Picture House

33 Long Row,
Nottingham, NG1 2DR

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Picture House

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The Picture House opened on 5th November 1912 and was built for and operated by Provincial Cinematograph Theatres(PCT). It was described as a beautiful little theatre, with elaborate decorations. An unusual feature was that the balcony was arranged like a series of boxes down one wall and on the other opposite wall there were tapestry panels, surrounded by oak wood frames. It had a decorated domed roof and all was illuminated by concealed soft lighting. The cinema had a cafe for the convenience of its patrons.

The cinema was very popular, and in reality it needed to be enlarged, but site restrictions prevented, as it was hemmed in by other buildings. This problem was solved when PCT took over the Hippodrome Theatre, a former variety theatre of 1908, which became the largest cinema in Nottingham at that point of time (1927).

The Picture House was closed by PCT, by then merged with Gaumont British Theatres, on Saturday 4th January 1930 with Joan Crawford in "Our Dancing Daughters" and Louis Wolheim in "Square Shoulders". Both ‘silent’ films as the cinema had never converted to talkies.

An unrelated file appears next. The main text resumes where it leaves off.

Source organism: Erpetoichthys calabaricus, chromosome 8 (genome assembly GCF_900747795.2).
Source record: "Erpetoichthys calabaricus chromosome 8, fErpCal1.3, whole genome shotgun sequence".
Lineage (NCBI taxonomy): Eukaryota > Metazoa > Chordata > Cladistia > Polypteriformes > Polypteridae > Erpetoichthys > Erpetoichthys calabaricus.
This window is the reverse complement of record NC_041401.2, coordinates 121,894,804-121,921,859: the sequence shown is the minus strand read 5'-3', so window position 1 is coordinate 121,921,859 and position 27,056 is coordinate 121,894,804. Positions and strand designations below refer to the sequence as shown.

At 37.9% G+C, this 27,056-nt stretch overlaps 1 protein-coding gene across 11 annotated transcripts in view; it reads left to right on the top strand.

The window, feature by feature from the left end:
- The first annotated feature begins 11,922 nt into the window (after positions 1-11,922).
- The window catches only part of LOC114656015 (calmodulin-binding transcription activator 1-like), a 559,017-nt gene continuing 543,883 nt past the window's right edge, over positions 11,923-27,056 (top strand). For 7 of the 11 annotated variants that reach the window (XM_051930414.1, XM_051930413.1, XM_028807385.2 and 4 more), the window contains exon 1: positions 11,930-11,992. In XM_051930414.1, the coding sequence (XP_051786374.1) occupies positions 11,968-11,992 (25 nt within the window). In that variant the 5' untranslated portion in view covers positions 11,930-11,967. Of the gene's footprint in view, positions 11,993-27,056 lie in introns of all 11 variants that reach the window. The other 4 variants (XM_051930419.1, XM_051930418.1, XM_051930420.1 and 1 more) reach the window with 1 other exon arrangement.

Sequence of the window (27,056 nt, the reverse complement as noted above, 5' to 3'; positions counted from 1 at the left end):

In January 1937, it was purchased by J. Lyons who converted it into one of their chain of cafe/restaurants. Several uses and changes have been made to the building internally since then and today it operates as an amusement arcade.

The facade remains unaltered and is now designated a Grade II Listed building by English Heritage.

Contributed by Ken Roe

Recent comments (view all 2 comments)

RichardG123
RichardG123 on January 21, 2013 at 8:36 am

From the English Heritage listing (listed 22 May 1990 – http://list.english-heritage.org.uk/resultsingle.aspx?uid=1270741):

β€˜To the rear of the site is the former auditorium of the Picture Palace [sic] Cinema, 1912, floored in at a later date. This retains its segment-arched moulded plaster ceiling and over the proscenium arch, a plaster relief of galleons. The cinema foyer on the first floor retains its panelling and a shallow plaster dome.’

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